Allen focuses on the pattern-setting Virginia colony in the late seventeenth- and early eighteenth-century Anglo-American plantation colonies. He discusses the reduction of tenants and wage-laborers to chattel bond-servants in the 1620s and explains that this was a qualitative break from the condition of laborers in England and from long established English labor law, that it was not a feudal carryover, that it was imposed under capitalism, and that it was an essential precondition of the emergence of the lifetime hereditary chattel bond-servitude imposed upon African-American laborers under the system of racial slavery. Allen describes how, throughout much of the seventeenth century, the status of African-Americans was indeterminate (because it was still being fought out) and he details the similarity of conditions for African-American and European-American laborers and bond-servants. He also documents many significant instances of labor solidarity and unrest, especially during the 1660s and 1670s. Most important in this respect is his analysis of the civil war stage of Bacon’s Rebellion when "foure hundred English and Negroes in Arms" fought together demanding freedom from bondage.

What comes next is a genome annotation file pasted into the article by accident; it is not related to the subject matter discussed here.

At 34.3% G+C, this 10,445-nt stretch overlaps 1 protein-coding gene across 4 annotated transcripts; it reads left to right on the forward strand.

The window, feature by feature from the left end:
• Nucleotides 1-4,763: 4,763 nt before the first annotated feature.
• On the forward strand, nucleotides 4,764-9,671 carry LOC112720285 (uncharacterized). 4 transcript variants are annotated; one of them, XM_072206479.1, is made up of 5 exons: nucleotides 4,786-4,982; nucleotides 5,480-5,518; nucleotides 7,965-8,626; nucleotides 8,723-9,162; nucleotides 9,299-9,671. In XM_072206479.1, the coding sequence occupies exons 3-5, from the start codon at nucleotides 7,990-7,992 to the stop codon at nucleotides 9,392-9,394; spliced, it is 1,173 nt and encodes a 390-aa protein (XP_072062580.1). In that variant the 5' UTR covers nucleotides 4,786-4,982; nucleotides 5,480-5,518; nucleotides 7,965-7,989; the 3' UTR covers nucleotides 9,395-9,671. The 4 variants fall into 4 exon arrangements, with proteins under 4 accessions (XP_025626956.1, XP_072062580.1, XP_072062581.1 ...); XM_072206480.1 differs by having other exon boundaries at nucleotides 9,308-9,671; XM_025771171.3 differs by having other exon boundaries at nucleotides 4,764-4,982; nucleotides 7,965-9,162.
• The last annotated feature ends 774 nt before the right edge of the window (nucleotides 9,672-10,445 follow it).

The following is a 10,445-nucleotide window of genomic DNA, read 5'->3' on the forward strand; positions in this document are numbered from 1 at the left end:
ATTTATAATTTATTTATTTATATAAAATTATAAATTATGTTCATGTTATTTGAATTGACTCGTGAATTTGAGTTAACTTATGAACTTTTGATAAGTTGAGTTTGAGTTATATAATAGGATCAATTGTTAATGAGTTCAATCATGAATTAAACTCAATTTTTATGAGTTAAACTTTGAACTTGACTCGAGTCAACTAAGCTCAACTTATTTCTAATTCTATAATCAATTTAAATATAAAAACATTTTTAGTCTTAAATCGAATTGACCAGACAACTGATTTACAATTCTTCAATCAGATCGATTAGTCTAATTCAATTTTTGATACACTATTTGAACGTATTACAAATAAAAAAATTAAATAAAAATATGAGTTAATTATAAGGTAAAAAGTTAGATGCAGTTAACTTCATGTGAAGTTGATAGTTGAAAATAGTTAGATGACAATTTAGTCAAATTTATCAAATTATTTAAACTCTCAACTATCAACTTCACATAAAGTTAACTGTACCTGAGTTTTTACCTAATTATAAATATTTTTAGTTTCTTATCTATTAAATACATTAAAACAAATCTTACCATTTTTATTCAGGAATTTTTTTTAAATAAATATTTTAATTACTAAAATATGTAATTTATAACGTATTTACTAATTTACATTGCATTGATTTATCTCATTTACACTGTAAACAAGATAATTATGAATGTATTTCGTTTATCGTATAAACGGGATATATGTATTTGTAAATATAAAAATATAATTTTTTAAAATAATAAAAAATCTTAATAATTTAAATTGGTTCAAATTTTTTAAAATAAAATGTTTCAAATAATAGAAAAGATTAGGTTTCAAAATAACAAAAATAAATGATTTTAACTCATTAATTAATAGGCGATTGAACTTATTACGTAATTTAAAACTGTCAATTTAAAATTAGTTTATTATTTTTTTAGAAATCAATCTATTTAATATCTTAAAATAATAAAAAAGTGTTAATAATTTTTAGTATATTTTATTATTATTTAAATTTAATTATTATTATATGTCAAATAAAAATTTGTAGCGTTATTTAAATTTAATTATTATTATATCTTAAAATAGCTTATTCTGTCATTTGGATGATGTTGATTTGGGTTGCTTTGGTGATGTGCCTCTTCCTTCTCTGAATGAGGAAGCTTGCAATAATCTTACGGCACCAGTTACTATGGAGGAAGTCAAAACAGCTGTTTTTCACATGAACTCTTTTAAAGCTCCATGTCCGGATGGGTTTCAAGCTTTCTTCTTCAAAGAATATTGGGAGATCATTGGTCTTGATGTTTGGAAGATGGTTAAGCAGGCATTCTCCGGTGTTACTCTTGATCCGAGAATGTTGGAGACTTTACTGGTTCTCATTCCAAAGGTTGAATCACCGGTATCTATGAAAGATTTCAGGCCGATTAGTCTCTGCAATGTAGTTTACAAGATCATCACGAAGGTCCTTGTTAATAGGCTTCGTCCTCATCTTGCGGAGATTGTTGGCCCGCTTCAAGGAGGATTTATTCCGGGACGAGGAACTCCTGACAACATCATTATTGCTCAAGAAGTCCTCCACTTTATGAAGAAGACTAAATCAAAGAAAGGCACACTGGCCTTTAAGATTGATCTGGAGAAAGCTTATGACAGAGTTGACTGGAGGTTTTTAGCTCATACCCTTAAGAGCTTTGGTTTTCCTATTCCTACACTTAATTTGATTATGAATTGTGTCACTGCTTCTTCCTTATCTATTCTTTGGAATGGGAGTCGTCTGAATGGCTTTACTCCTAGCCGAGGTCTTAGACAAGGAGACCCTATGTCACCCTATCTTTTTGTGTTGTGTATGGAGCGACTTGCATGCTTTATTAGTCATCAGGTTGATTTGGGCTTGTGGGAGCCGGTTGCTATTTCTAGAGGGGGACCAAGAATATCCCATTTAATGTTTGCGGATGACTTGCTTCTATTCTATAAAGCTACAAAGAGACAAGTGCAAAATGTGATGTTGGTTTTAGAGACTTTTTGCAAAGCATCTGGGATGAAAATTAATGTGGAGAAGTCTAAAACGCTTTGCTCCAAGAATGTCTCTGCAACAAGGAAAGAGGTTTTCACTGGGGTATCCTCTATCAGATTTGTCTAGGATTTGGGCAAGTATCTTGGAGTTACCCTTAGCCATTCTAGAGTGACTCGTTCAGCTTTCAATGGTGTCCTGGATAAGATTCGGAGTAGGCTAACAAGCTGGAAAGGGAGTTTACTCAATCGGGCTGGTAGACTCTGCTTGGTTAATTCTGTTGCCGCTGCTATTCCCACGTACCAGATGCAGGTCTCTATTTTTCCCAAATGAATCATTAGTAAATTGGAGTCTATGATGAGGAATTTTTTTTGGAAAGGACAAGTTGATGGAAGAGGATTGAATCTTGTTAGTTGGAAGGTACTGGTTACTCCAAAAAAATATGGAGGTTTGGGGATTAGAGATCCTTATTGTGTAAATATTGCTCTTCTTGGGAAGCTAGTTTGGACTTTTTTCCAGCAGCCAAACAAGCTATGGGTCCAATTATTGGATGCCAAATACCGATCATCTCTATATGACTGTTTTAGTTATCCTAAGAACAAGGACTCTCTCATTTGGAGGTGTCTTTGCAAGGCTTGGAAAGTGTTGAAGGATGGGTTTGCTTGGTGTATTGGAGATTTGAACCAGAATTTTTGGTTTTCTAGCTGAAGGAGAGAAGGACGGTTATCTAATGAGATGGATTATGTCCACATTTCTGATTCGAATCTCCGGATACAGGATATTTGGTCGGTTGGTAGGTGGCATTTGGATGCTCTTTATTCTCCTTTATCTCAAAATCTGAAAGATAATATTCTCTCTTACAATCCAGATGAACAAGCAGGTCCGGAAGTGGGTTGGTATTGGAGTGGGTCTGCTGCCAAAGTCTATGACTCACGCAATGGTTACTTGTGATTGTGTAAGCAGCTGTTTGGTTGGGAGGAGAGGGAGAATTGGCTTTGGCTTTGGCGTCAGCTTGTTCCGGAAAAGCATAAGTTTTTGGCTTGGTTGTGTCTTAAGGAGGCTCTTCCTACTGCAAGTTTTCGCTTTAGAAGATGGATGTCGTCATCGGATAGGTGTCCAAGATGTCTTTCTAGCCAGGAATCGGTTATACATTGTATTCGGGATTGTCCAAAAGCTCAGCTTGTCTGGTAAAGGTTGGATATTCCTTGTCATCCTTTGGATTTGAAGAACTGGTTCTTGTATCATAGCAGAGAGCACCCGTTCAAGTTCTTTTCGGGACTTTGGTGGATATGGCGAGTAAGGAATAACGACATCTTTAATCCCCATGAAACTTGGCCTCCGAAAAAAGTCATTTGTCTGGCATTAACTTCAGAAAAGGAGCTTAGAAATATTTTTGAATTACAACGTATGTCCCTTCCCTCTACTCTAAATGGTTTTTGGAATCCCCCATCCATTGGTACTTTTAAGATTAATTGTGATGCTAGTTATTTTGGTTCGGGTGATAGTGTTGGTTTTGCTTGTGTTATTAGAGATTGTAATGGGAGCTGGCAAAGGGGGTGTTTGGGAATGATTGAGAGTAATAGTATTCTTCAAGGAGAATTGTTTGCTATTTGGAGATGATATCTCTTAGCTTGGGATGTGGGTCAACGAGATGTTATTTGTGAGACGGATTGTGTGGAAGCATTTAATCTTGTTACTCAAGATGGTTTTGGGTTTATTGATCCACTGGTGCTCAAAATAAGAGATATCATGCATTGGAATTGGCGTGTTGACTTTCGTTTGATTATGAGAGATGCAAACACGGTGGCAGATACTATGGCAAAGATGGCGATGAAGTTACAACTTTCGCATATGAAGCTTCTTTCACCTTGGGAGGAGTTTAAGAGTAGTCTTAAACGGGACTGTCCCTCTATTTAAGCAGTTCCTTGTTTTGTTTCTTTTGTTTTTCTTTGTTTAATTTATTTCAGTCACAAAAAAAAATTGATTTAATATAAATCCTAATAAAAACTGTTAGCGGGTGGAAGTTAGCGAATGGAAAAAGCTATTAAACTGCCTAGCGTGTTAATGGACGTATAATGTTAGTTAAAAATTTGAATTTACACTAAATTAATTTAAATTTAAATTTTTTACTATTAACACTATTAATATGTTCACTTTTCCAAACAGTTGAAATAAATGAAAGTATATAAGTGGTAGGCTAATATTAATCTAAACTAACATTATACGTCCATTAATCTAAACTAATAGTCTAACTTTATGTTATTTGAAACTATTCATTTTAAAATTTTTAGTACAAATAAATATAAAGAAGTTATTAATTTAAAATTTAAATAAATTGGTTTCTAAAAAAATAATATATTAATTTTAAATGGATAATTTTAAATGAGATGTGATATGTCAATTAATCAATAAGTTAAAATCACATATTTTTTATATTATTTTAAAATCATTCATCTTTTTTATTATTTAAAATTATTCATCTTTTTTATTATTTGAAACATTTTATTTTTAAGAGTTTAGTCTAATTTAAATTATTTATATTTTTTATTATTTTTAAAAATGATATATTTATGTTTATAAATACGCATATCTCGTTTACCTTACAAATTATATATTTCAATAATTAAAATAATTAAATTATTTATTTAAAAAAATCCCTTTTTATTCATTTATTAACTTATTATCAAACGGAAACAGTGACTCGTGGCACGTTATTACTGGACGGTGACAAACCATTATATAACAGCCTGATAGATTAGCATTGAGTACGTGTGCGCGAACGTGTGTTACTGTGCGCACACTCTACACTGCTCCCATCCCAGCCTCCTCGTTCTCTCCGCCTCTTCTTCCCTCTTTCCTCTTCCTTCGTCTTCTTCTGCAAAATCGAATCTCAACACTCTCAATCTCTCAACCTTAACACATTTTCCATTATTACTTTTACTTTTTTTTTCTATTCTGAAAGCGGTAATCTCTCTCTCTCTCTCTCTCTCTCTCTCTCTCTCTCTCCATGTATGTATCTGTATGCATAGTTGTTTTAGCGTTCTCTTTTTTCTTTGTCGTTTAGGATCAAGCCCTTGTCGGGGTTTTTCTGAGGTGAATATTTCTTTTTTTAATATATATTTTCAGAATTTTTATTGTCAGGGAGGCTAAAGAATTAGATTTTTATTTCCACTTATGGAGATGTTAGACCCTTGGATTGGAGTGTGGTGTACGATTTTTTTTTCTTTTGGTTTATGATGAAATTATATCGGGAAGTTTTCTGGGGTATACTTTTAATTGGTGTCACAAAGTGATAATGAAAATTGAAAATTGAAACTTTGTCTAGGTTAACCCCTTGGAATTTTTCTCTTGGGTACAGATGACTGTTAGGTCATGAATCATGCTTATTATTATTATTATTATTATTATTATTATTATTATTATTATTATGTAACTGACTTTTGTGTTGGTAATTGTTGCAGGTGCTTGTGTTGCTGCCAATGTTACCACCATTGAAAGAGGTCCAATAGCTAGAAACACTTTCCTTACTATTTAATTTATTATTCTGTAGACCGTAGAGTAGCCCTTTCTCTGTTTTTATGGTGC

It was in the period after Bacon's Rebellion that the “white race” was invented as a ruling-class social control formation. Allen describes systematic ruling-class policies, which conferred “white race” privileges on European-Americans while imposing harsher disabilities on African-Americans resulting in a system of racial slavery, a form of racial oppression that also imposed severe racial proscriptions on free African-Americans. He emphasizes that when African-Americans were deprived of their long-held right to vote in Virginia and Governor William Gooch explained in 1735 that the Virginia Assembly had decided upon this curtailment of the franchise in order "to fix a perpetual Brand upon Free Negros & Mulattos," it was not an "unthinking decision." Rather, it was a deliberate act by the plantation bourgeoisie and was a conscious decision in the process of establishing a system of racial oppression, even though it entailed repealing an electoral principle that had existed in Virginia for more than a century.